It’s feedback season again. There’s lots of advice on how and when to give feedback. The internet is full of it. What you don’t see so much of, and what’s about to become very relevant, is how to receive feedback. Like any other communication, regardless of how the message is sent, if it's not received there’s no information transfer.
So what can you do as the receiver of feedback? What is your role in the process? There are some simple things you can do to make getting feedback as effective as possible. And it doesn’t matter if you’re getting the feedback from a manager, peer, subordinate, or someone you only had incidental contact with.
First and most important, listen. Hear what the feedback is. Make sure you understand what is being said. Take notes. Ask clarifying questions if needed. It doesn’t matter if you think the person giving the feedback misunderstood or misheard or is wrong. Your job as the receiver is to get the information being delivered. That means you don’t control the conversation. Not the timing, and not the direction. Don’t put words in their mouths. You can ask clarifying questions, but not leading questions.
Second, don’t defend yourself or your action(s). This isn’t the time for that. Just take it in. Write it down. It goes back to listening first. Again, clarifying questions can be ok, but asking the giver to look at it from a different angle or asking if some new information changes their opinion deflects from what they’re trying to say.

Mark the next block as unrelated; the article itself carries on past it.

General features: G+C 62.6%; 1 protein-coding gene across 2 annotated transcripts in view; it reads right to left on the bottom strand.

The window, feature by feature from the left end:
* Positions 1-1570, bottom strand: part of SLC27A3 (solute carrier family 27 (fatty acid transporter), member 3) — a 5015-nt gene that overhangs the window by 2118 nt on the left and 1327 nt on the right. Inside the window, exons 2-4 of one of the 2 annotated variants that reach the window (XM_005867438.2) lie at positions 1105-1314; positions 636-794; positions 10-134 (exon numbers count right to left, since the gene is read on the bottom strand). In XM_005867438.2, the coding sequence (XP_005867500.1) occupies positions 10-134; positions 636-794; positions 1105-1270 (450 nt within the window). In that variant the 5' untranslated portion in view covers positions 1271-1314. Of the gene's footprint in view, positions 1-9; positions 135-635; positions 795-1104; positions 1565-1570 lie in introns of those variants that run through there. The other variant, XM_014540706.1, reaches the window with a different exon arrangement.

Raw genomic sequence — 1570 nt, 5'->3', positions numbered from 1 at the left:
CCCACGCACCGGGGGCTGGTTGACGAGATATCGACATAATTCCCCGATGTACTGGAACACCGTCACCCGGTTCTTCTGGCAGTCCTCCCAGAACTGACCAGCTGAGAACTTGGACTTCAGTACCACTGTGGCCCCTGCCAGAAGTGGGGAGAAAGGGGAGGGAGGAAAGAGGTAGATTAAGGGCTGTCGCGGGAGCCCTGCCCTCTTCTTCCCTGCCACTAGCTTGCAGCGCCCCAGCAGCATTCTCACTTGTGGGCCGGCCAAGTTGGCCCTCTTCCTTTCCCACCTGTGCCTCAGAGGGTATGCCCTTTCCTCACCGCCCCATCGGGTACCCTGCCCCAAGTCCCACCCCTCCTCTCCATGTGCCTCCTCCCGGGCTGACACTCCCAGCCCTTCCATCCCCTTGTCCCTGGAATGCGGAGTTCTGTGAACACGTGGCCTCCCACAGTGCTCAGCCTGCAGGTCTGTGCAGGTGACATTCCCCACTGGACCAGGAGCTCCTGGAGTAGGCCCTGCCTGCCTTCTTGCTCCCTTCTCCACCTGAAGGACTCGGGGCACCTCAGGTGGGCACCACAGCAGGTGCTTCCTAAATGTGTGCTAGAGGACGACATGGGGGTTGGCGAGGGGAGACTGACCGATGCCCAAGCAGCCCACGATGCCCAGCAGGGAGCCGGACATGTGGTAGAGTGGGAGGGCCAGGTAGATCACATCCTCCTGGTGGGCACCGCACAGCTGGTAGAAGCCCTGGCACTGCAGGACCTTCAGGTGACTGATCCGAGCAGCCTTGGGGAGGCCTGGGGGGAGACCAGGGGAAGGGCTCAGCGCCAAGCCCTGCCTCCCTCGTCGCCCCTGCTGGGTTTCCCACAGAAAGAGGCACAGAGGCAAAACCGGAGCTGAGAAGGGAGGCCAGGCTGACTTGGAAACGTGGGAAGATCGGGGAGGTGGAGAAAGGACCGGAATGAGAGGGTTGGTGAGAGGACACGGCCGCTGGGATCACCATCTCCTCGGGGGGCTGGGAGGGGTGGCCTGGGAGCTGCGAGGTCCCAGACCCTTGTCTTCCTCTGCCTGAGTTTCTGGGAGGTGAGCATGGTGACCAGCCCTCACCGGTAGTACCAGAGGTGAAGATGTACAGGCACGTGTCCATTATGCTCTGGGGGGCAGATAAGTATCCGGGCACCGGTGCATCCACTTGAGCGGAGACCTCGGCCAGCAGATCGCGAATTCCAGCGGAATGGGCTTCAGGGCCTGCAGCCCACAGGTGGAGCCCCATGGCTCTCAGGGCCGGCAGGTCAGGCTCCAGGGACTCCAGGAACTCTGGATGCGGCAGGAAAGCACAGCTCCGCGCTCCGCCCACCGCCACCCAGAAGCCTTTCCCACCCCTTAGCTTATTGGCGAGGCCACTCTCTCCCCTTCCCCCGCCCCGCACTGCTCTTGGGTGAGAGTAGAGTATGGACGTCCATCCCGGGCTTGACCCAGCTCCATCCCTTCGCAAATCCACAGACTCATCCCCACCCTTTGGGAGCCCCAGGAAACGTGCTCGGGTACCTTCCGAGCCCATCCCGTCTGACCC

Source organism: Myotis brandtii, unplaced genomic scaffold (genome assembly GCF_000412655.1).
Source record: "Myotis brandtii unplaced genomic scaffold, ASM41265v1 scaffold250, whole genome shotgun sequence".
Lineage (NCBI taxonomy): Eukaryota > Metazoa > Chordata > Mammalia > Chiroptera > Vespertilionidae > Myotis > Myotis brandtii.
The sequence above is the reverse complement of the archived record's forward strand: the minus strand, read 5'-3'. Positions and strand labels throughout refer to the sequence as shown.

Third, look for trends. Did you hear the feedback once, in a specific situation, from one person multiple times, or from many people over many instances? Is it something you only hear at work, or is it something you’ve heard in multiple contexts?
Fourth, don’t make instant promises. Unless the feedback is simple, like “I prefer to be called Tim rather than Timothy.” You’ll need to think about what was said, when and how often the situation arises, what you can do, and what you should do. The time to do that is not when you're supposed to be listening to the other person.
And finally, say thanks. The giver put themselves out there. Especially if it’s a subordinate or junior. They did their part and deserve thanks.
Of course, after you get the feedback comes the hard part. Interpreting it, understanding it, and making changes.